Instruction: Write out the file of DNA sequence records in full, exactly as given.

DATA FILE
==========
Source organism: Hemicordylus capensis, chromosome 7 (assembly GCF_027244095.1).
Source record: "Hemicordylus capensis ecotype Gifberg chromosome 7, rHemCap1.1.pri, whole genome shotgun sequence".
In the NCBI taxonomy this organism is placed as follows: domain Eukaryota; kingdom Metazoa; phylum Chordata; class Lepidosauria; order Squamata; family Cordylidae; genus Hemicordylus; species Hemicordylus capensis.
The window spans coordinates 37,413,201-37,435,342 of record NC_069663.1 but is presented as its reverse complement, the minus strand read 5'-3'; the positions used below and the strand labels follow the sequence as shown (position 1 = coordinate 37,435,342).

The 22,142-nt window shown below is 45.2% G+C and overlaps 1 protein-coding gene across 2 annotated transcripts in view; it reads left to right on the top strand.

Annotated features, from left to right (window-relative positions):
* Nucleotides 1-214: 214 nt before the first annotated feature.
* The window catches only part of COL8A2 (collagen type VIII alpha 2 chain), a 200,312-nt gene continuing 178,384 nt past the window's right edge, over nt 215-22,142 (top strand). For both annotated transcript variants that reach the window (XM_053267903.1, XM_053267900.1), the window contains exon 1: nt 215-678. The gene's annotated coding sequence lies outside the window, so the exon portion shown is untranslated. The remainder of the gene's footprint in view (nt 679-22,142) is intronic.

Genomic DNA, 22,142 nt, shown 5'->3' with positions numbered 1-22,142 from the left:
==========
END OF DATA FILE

Source organism: Hemicordylus capensis, chromosome 7 (assembly GCF_027244095.1).
Source record: "Hemicordylus capensis ecotype Gifberg chromosome 7, rHemCap1.1.pri, whole genome shotgun sequence".
In the NCBI taxonomy this organism is placed as follows: domain Eukaryota; kingdom Metazoa; phylum Chordata; class Lepidosauria; order Squamata; family Cordylidae; genus Hemicordylus; species Hemicordylus capensis.
The window spans coordinates 37,413,201-37,435,342 of record NC_069663.1 but is presented as its reverse complement, the minus strand read 5'-3'; the positions used below and the strand labels follow the sequence as shown (position 1 = coordinate 37,435,342).

The 22,142-nt window shown below is 45.2% G+C and overlaps 1 protein-coding gene across 2 annotated transcripts in view; it reads left to right on the top strand.

Annotated features, from left to right (window-relative positions):
* Nucleotides 1-214: 214 nt before the first annotated feature.
* The window catches only part of COL8A2 (collagen type VIII alpha 2 chain), a 200,312-nt gene continuing 178,384 nt past the window's right edge, over nt 215-22,142 (top strand). For both annotated transcript variants that reach the window (XM_053267903.1, XM_053267900.1), the window contains exon 1: nt 215-678. The gene's annotated coding sequence lies outside the window, so the exon portion shown is untranslated. The remainder of the gene's footprint in view (nt 679-22,142) is intronic.

Genomic DNA, 22,142 nt, shown 5'->3' with positions numbered 1-22,142 from the left: